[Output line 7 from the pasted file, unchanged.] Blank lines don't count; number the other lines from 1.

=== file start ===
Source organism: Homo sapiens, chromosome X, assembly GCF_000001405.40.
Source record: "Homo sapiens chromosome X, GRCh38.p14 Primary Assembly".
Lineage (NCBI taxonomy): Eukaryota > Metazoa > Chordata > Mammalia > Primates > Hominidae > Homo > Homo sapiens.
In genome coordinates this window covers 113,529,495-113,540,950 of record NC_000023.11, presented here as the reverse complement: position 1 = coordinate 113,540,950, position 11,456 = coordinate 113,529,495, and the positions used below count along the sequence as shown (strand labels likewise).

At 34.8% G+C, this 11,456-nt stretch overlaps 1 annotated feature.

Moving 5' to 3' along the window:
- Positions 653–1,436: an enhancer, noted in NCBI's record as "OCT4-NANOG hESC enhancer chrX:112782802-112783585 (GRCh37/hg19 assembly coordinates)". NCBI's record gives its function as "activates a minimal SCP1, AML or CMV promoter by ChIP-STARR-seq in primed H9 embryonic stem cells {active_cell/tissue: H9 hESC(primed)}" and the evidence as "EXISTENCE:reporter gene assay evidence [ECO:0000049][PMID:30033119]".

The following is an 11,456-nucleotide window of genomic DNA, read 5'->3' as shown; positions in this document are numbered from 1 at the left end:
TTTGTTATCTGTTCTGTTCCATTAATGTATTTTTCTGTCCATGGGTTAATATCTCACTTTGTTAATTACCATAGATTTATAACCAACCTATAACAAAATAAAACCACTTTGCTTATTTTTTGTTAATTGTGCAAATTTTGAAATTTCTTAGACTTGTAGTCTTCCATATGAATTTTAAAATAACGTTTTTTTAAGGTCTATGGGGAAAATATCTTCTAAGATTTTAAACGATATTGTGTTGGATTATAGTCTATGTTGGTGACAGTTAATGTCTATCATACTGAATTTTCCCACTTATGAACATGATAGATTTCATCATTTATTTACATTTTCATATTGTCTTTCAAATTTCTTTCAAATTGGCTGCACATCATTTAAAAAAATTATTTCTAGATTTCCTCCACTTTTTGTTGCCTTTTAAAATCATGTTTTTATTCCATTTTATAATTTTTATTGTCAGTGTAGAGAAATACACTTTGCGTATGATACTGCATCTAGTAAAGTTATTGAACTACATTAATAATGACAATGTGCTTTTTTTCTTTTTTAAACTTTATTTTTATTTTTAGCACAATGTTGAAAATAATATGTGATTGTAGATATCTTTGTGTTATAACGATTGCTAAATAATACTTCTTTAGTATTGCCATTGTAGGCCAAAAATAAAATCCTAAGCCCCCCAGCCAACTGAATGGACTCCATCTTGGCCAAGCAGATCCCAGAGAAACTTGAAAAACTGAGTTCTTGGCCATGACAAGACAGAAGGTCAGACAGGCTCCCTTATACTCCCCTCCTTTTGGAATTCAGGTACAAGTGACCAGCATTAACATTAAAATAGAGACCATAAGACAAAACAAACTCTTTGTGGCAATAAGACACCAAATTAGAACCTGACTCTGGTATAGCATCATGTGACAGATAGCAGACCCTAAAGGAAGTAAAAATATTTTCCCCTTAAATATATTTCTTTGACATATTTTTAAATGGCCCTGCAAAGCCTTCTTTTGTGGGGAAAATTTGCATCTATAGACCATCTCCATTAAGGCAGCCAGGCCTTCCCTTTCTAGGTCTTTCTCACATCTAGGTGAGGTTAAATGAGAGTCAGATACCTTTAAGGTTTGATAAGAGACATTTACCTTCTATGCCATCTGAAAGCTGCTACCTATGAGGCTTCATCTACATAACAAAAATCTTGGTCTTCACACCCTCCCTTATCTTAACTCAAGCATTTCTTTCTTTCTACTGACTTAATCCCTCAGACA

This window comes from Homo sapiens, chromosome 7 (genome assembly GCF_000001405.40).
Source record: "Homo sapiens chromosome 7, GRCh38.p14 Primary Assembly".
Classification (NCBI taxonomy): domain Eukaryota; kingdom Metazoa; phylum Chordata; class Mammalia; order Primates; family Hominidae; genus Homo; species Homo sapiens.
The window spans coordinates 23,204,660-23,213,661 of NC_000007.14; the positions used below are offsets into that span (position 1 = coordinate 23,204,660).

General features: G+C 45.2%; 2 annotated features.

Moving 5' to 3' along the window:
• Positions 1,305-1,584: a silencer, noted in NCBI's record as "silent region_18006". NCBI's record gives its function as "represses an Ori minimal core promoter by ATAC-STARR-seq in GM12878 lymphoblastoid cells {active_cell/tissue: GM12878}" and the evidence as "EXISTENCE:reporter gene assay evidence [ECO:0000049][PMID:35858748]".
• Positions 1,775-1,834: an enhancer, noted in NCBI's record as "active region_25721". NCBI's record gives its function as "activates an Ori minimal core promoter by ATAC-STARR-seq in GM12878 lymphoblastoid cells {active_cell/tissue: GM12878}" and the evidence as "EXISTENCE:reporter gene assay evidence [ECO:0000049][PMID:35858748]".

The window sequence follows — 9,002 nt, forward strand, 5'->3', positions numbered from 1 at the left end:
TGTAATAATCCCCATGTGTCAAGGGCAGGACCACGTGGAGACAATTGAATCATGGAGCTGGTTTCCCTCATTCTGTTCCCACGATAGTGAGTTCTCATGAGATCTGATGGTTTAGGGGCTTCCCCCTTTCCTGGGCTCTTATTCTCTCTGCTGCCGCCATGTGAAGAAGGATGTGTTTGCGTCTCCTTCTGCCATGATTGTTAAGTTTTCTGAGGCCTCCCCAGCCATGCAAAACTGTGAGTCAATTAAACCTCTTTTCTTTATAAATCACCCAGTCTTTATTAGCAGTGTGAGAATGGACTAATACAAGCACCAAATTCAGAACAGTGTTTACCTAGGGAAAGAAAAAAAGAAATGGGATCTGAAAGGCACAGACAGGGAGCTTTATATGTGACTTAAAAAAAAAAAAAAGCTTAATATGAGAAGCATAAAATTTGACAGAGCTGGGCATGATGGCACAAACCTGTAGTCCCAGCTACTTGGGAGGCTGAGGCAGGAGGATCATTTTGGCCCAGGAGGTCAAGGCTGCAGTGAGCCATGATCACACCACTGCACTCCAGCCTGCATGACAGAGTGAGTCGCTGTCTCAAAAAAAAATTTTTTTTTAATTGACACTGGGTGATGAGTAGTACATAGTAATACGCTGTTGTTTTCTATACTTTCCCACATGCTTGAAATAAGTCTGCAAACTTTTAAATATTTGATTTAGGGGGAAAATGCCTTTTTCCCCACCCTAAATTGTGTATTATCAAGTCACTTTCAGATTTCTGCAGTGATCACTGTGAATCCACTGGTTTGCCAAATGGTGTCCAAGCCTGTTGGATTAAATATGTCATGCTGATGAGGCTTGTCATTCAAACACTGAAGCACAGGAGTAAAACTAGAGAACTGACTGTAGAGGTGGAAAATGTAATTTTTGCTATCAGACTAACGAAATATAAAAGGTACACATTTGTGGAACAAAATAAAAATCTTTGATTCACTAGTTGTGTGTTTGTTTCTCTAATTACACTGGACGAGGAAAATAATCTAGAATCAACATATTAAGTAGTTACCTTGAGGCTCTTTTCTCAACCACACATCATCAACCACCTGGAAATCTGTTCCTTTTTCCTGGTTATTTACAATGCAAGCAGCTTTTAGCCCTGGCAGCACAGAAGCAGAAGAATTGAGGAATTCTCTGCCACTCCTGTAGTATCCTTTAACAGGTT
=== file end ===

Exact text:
- Positions 653–1,436: an enhancer, noted in NCBI's record as "OCT4-NANOG hESC enhancer chrX:112782802-112783585 (GRCh37/hg19 assembly coordinates)". NCBI's record gives its function as "activates a minimal SCP1, AML or CMV promoter by ChIP-STARR-seq in primed H9 embryonic stem cells {active_cell/tissue: H9 hESC(primed)}" and the evidence as "EXISTENCE:reporter gene assay evidence [ECO:0000049][PMID:30033119]".